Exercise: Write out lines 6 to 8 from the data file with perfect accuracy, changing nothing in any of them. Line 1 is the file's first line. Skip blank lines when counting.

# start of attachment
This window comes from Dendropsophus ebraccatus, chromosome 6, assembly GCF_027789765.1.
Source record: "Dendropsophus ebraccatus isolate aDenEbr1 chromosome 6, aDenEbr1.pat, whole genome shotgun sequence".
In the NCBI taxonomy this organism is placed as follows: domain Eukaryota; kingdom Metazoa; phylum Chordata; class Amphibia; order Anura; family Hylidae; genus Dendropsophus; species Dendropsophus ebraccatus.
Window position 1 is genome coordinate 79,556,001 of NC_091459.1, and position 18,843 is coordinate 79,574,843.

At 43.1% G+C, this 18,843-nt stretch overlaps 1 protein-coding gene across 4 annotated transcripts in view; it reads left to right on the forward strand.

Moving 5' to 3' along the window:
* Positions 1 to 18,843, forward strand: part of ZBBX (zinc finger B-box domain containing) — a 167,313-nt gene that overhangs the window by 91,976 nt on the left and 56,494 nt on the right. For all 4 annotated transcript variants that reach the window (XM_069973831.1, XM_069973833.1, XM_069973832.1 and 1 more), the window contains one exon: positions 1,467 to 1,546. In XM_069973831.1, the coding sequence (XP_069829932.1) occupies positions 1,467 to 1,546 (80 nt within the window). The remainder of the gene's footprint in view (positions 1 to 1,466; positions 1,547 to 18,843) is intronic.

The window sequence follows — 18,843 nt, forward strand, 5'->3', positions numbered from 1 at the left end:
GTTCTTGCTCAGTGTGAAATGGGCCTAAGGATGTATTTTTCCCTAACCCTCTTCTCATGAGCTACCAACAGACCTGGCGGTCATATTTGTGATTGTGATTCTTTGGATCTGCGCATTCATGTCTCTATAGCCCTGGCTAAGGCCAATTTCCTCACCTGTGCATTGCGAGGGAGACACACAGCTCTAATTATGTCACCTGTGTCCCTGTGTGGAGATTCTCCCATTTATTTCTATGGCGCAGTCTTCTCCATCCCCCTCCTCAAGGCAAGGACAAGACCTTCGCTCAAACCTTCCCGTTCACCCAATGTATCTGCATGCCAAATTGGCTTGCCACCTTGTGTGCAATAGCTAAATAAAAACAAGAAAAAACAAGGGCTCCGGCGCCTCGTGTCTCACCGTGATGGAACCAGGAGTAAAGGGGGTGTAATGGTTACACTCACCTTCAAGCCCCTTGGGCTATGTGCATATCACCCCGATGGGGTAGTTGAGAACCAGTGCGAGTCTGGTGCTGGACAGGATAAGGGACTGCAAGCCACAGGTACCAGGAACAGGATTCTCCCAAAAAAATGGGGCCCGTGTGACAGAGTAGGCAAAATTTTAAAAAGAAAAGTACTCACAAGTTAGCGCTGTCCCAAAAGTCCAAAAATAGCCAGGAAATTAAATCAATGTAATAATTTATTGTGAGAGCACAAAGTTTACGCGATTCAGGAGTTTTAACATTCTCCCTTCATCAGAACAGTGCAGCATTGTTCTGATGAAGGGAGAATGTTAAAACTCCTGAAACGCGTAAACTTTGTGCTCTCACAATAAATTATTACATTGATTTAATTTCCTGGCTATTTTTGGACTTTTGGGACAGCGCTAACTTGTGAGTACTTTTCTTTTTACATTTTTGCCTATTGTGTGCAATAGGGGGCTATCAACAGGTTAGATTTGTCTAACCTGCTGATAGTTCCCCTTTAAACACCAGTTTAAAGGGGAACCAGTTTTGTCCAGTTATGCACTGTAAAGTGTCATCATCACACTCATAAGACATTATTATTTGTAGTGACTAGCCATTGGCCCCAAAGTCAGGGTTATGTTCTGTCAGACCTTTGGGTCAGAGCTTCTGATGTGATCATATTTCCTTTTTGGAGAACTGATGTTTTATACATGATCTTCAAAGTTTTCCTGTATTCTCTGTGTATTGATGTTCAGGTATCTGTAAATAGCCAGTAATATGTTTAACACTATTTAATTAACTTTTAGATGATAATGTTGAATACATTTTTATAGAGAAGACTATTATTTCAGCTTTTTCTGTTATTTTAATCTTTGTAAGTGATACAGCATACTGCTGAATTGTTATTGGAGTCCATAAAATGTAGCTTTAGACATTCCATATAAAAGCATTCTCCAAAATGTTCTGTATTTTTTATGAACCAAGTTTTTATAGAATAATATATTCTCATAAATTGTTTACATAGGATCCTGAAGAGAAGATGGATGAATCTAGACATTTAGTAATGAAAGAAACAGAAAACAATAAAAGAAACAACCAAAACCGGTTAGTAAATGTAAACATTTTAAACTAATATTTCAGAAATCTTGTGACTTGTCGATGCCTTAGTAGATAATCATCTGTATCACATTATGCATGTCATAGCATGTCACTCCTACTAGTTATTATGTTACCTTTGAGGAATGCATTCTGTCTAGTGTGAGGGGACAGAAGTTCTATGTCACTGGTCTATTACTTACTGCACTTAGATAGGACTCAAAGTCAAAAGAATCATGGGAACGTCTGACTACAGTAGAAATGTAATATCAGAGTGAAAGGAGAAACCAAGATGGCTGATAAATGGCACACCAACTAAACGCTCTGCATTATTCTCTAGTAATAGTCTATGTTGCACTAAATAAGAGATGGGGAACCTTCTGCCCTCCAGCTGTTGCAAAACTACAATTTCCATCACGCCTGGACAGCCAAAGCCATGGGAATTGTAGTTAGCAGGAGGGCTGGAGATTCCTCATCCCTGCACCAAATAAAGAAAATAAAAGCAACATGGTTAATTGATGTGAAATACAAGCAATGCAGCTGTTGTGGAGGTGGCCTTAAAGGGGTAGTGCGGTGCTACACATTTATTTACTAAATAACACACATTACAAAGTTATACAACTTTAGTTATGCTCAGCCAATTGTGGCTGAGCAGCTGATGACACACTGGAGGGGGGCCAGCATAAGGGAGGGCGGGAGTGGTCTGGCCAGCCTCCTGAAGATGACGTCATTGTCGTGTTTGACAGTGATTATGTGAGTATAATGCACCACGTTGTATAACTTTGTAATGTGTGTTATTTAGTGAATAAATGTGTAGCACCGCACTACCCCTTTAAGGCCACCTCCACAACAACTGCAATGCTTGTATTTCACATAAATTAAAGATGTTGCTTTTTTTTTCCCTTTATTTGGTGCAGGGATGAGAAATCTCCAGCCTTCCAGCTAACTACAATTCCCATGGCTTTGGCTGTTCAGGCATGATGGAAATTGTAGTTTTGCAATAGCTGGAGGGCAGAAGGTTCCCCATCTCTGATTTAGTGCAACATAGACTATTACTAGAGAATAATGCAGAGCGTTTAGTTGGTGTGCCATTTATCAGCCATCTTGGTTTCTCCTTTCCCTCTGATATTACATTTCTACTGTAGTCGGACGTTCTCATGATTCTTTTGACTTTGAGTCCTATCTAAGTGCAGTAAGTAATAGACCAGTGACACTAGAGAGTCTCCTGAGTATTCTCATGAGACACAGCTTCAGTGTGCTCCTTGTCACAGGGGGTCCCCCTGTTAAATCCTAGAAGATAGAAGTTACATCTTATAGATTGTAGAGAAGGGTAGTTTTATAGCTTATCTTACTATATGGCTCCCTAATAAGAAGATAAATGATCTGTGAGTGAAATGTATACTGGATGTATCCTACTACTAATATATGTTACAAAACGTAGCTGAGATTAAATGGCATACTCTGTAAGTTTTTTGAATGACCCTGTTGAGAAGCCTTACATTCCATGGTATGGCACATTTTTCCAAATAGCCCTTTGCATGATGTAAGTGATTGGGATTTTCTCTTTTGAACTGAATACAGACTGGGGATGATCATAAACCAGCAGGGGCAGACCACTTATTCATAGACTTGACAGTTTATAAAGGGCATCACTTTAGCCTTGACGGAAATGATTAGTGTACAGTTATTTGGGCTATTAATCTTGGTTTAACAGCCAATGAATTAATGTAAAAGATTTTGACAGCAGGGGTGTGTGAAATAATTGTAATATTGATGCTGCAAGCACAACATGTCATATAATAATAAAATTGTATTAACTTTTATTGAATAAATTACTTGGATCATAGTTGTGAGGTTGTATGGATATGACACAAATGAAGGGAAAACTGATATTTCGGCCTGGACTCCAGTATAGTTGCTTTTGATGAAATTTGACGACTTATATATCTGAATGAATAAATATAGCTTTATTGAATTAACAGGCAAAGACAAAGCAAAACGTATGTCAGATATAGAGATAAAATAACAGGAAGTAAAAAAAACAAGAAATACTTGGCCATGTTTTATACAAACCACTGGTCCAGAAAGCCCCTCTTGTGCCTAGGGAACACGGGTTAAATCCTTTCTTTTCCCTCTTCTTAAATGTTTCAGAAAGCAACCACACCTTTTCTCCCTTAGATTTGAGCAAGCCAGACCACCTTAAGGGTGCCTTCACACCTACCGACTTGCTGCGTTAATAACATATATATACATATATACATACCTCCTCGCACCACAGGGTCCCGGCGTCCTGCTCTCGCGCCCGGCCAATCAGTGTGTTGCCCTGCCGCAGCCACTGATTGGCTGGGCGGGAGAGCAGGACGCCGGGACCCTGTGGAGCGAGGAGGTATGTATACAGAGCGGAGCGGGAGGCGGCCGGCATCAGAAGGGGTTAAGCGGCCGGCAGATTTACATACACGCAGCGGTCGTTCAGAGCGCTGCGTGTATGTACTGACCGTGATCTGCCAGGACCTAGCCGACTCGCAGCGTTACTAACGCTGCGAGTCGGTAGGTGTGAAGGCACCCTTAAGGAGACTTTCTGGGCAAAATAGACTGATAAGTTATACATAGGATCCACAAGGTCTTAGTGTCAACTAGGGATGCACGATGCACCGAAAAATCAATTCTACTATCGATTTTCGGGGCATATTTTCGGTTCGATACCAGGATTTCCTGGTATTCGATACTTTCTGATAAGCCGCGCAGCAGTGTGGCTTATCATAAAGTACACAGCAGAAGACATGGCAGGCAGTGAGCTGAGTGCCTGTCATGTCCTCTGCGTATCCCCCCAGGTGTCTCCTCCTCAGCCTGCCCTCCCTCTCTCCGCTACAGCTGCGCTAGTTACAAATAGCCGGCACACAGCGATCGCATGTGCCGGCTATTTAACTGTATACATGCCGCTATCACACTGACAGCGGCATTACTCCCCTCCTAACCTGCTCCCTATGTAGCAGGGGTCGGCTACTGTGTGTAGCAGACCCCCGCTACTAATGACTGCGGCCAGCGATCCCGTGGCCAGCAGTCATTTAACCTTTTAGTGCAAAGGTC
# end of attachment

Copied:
Moving 5' to 3' along the window:
* Positions 1 to 18,843, forward strand: part of ZBBX (zinc finger B-box domain containing) — a 167,313-nt gene that overhangs the window by 91,976 nt on the left and 56,494 nt on the right. For all 4 annotated transcript variants that reach the window (XM_069973831.1, XM_069973833.1, XM_069973832.1 and 1 more), the window contains one exon: positions 1,467 to 1,546. In XM_069973831.1, the coding sequence (XP_069829932.1) occupies positions 1,467 to 1,546 (80 nt within the window). The remainder of the gene's footprint in view (positions 1 to 1,466; positions 1,547 to 18,843) is intronic.

The window sequence follows — 18,843 nt, forward strand, 5'->3', positions numbered from 1 at the left end: